Ethics and Ai
The Fourth Industrial Revolution (4IR) has brought into our lives the world of Ai, and with it, all the power it holds, new challenges for us as a human collective emerge, where more than ever we need to put ethics in the center of why and how we do things and think of tech.
But why? Why do we need to have an ethical guidance on the performance of a machine based algorithm? And most importantly, why should we care?
The reality is that we face ethical questions all the time. The majority of the time, we are making these ethical decisions on an individual basis, guided by our moral compass and values of upbringing, and some are collectively aided by philosophical frameworks promoting difficult questions. And this latter point is crucial, because imbuing ethics in the context of technology suggests to some, that the risks of Ai and tech could be solved by individual action, when in truth, doing the right thing in computer science demands all of us in the industry—from practitioners to academics—to systemically address together as a community the ethical challenges it raises.
Many in the industry, in STEM, and in Main Street, disregard the fact that computing and all its associated technologies in the realm and frontier of the 4IR, are deeply human. This fact is not only because it is the human loop that actually codes the algorithmic instructions for Ai (and other tech), but it is because our collective societal ethical judgments are embedded in the structure of our information systems—thus our societal political views run through them—and computing, tech, and Ai are automating those judgments. If our ethical judgments are not carefully approached and moderated, these technologies can amplify biases, injustices, manipulation, and negative externalities when these processes are not properly and carefully thought through and designed. This is why we should care, and this is why it is important that we center Ai in ethics.
When it comes to Ai, the possibilities are endless, and its impact in how it can propel our future, goes beyond enhancing our human cognition—as societies it can allow us to access extreme new frontiers of development, technology, and analysis that up to now were only the territory of SciFi films. However, the general public—and many Ai practitioners—do not understand the mathematics underneath the hood of these methods, that they tend to overfit (find patterns where there aren’t any), that they tend to get stuck in local minima (like being stuck in a valley because of the mountains surrounding you, you can’t appreciate the other bigger and better valleys beyond them), and that if the models are misspecified—inequalities and discrimination gaps can be perniciously augmented.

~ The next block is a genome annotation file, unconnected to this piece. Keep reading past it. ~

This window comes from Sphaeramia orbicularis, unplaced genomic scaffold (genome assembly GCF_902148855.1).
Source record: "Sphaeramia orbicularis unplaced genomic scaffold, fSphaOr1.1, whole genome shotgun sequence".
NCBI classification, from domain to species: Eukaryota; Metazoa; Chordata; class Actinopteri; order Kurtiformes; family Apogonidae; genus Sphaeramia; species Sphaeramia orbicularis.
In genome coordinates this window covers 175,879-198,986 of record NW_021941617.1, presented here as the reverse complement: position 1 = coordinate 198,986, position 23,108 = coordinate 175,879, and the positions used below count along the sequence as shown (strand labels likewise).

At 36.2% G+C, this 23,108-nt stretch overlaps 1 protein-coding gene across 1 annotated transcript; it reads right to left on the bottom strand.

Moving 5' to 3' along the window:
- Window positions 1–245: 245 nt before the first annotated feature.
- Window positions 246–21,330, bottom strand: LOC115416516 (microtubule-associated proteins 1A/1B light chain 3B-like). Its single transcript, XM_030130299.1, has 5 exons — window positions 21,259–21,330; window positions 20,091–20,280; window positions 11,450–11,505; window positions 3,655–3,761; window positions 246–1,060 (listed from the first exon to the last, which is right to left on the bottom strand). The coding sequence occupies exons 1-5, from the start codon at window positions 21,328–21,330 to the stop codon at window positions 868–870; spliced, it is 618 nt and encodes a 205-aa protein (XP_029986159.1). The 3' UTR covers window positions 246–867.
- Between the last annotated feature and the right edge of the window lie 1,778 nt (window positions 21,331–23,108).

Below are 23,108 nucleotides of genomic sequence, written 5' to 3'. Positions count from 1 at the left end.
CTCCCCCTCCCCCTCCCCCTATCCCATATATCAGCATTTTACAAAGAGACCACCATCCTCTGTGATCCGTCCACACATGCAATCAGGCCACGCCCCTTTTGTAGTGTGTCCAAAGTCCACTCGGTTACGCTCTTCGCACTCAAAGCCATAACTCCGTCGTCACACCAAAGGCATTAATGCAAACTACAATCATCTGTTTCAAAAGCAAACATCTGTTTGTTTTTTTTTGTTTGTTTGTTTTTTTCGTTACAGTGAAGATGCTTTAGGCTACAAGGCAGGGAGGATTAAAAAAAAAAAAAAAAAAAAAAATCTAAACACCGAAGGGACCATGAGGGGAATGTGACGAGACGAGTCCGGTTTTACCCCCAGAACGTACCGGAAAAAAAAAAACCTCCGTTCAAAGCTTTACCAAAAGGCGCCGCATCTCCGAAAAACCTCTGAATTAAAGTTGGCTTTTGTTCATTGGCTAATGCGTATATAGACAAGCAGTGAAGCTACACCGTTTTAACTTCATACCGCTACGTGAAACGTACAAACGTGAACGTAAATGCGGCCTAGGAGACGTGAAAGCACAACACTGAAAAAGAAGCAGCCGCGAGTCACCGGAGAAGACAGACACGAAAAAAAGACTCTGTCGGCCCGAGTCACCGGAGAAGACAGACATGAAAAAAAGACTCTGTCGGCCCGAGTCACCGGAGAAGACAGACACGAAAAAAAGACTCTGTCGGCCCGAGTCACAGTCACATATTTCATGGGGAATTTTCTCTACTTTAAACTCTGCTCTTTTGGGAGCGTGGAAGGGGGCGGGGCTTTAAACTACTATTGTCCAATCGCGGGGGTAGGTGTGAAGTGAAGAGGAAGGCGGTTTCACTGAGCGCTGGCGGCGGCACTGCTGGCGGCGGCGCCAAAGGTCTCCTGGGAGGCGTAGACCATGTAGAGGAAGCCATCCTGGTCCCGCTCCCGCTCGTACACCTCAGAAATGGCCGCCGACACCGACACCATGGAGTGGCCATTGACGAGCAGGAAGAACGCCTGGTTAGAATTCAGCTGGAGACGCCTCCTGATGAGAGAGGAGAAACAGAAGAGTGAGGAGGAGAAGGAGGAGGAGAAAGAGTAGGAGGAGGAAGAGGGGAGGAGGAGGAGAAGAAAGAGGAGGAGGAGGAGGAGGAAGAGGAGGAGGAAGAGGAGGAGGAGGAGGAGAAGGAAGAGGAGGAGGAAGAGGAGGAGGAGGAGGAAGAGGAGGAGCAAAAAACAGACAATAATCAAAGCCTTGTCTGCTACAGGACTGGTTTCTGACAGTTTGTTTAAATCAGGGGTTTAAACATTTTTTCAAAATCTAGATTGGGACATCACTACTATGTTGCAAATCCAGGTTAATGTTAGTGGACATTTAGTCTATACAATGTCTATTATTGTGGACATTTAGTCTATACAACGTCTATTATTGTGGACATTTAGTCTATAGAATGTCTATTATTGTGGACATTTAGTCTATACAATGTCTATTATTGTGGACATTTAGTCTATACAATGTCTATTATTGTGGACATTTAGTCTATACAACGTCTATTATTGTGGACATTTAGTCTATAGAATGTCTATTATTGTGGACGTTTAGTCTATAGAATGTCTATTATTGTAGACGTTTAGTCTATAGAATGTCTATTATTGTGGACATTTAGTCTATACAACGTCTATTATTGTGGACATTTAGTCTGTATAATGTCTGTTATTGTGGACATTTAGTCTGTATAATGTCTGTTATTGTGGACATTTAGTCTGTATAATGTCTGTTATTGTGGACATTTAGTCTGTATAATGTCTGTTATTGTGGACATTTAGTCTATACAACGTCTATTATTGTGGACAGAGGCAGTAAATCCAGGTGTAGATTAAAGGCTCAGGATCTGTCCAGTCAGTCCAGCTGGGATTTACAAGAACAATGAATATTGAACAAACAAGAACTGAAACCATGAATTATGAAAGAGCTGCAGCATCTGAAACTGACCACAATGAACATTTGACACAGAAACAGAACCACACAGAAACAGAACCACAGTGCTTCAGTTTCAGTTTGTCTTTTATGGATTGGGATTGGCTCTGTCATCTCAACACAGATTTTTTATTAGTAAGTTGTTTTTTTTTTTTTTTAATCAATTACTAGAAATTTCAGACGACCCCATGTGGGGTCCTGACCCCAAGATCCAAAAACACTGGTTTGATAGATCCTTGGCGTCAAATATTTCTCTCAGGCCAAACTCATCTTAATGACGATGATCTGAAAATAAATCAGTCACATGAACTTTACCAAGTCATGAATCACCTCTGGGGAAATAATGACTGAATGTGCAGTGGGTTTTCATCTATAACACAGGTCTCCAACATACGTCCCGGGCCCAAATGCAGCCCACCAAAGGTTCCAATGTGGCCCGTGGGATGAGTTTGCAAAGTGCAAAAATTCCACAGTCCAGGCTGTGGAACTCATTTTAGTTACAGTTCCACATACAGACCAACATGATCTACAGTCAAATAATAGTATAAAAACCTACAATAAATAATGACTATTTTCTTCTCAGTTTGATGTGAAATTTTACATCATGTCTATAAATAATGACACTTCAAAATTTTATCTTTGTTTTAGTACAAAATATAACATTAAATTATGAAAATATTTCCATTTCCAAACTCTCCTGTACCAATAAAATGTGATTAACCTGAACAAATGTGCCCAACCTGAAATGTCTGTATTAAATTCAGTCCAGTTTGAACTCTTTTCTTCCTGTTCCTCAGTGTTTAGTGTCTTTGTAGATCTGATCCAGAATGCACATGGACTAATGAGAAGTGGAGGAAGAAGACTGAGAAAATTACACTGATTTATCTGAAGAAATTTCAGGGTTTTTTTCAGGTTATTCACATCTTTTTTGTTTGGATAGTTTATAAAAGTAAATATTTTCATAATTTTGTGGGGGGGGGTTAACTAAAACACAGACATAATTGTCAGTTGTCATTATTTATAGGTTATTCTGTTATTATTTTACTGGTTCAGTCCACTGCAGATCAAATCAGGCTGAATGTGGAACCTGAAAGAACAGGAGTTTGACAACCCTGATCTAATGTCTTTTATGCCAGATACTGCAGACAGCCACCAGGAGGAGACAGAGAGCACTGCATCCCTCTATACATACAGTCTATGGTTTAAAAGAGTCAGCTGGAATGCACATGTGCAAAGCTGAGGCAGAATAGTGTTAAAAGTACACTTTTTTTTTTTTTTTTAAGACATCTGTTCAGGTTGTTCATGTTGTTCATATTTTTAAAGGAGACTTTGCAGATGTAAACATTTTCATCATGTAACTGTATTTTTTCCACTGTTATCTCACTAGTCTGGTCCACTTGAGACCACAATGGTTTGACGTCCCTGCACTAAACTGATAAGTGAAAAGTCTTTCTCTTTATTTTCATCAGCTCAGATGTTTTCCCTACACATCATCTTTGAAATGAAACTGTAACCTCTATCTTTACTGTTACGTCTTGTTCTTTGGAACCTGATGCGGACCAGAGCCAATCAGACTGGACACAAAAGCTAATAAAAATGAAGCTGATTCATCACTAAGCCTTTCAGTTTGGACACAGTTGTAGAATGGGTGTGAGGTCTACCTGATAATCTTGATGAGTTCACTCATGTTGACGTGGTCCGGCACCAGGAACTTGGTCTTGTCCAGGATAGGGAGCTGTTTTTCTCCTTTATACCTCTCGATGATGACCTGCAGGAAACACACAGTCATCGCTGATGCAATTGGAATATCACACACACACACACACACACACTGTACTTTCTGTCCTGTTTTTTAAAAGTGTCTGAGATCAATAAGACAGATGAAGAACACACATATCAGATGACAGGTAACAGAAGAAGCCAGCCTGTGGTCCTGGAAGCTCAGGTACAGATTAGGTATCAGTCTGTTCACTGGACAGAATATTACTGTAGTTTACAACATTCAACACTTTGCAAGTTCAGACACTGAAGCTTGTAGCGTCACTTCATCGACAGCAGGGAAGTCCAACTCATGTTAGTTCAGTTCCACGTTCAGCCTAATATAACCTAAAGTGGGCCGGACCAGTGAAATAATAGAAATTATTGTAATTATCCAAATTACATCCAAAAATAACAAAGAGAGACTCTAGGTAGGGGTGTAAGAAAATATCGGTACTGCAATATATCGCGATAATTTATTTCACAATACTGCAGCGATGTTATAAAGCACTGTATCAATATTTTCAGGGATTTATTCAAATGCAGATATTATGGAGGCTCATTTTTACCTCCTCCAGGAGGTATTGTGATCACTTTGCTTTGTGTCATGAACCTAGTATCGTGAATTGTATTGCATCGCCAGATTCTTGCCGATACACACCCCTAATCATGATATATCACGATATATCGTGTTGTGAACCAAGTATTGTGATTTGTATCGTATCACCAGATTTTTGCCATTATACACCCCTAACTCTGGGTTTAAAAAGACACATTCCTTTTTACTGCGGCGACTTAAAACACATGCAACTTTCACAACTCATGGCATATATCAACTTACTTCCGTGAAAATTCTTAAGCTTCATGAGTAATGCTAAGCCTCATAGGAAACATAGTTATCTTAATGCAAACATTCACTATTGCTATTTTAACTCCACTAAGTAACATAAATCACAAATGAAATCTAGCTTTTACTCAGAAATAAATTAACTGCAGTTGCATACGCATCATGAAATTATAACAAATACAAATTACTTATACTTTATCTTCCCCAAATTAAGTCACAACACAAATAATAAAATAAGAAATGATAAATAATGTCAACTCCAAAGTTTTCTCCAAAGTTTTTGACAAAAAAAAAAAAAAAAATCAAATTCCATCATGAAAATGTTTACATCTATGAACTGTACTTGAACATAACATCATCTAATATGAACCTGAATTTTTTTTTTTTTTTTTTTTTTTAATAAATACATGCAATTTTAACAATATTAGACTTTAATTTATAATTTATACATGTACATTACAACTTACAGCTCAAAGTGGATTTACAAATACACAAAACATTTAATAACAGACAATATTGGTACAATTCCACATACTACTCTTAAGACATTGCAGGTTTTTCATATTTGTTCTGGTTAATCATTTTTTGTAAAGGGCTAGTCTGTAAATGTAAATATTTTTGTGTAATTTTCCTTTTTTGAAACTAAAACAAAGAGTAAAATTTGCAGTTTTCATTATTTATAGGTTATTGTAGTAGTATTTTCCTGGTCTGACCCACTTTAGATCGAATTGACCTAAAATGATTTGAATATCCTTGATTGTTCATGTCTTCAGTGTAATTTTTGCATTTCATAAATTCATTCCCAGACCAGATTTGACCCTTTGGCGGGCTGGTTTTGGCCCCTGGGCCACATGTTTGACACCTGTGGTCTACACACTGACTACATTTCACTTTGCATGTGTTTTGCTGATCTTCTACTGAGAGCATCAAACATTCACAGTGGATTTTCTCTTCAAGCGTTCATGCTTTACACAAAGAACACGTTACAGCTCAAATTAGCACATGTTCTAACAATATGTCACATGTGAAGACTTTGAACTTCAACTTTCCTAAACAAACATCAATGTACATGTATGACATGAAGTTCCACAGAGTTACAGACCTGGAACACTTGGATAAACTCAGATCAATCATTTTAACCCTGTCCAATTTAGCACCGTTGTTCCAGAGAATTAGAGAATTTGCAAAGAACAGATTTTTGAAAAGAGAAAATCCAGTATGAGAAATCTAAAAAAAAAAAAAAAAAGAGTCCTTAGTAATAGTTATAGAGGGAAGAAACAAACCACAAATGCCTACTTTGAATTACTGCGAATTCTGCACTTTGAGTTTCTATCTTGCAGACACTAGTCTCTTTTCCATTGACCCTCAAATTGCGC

In the midst of a pandemic that is not only challenging our communities to coexist in a way we never had to before, but which is also redefining our economies, our needs, and uniquely shaping the psyche of the next generation of leaders that will be borne from the privation of our new normal and what we must to do to survive, we need now more than ever Trust.
For trust, we need to know that we are all being normed by a set of ethics that transcends our racial, geographical, and economic differences, and that defines us as a human race. We have to be able to trust one another, that we are all doing what we need to. We need to be able to trust that our leaders, practitioners, and pioneers are embedding our social ethical fiber in our development—in our technologies.
We need Trustworthy Ai. We need a frontier of 4IR centered in ethics. Ai needs to have an ethical purpose, to make sure Ai’s actions do have a positive effect on societies. Trustworthy Ai must in principle be designed with fairness in mind, to ensure its results do not augment historical societal disadvantages and must avoid discriminating on specific features of the data. And finally, a Trustworthy Ai framework must have proper disclosures so the scientific teams can make operational adequate decisions while providing the proper set of governance and calibration structures to propel an ethical Ai framework.
Out of this need for ethical and trustworthy Ai in the midst of the COVID-19 pandemic, Data Innovation Labs (DIL) developed Klēn. Klēn is DIL’s expert and ethical response to tackle the very complicated and difficult landscape of reopening our economies with transparency, safety, and trustworthiness. The biggest challenges we have faced in this novel pandemic, have been principally given by misinformation, the difficulty of access to objective information, all exacerbated by the fluid and ever-changing nature of the COVID-19 epidemiological landscape. Klēn exists to help build communities while together we navigate the uncharted waters of this century’s most difficult human challenge, and we will do it with transparency and trust. Klēn exists because it is the right thing to do.